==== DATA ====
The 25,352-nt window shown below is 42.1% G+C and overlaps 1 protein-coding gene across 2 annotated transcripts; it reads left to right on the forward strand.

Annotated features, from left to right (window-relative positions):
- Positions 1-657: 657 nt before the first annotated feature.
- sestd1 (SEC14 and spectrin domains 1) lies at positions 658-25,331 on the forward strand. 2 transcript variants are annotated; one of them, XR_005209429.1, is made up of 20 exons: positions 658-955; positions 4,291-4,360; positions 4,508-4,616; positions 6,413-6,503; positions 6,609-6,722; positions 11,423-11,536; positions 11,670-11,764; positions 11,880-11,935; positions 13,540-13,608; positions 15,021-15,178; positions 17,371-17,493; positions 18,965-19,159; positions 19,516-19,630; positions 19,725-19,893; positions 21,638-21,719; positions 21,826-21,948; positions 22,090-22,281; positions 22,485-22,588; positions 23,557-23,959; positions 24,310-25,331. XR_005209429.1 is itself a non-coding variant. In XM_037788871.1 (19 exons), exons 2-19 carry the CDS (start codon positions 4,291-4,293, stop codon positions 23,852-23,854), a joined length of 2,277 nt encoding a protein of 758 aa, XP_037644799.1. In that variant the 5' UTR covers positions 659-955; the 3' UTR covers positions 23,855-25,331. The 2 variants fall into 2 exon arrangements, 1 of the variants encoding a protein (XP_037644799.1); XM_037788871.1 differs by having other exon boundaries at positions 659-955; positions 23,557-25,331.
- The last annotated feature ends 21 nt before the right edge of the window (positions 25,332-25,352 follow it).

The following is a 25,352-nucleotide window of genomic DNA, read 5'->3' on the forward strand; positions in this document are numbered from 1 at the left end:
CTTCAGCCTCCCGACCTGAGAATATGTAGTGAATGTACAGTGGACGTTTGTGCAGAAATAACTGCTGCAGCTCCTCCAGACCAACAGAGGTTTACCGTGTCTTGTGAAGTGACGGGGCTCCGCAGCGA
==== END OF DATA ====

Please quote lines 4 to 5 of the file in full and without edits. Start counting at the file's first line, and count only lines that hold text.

- sestd1 (SEC14 and spectrin domains 1) lies at positions 658-25,331 on the forward strand. 2 transcript variants are annotated; one of them, XR_005209429.1, is made up of 20 exons: positions 658-955; positions 4,291-4,360; positions 4,508-4,616; positions 6,413-6,503; positions 6,609-6,722; positions 11,423-11,536; positions 11,670-11,764; positions 11,880-11,935; positions 13,540-13,608; positions 15,021-15,178; positions 17,371-17,493; positions 18,965-19,159; positions 19,516-19,630; positions 19,725-19,893; positions 21,638-21,719; positions 21,826-21,948; positions 22,090-22,281; positions 22,485-22,588; positions 23,557-23,959; positions 24,310-25,331. XR_005209429.1 is itself a non-coding variant. In XM_037788871.1 (19 exons), exons 2-19 carry the CDS (start codon positions 4,291-4,293, stop codon positions 23,852-23,854), a joined length of 2,277 nt encoding a protein of 758 aa, XP_037644799.1. In that variant the 5' UTR covers positions 659-955; the 3' UTR covers positions 23,855-25,331. The 2 variants fall into 2 exon arrangements, 1 of the variants encoding a protein (XP_037644799.1); XM_037788871.1 differs by having other exon boundaries at positions 659-955; positions 23,557-25,331.
- The last annotated feature ends 21 nt before the right edge of the window (positions 25,332-25,352 follow it).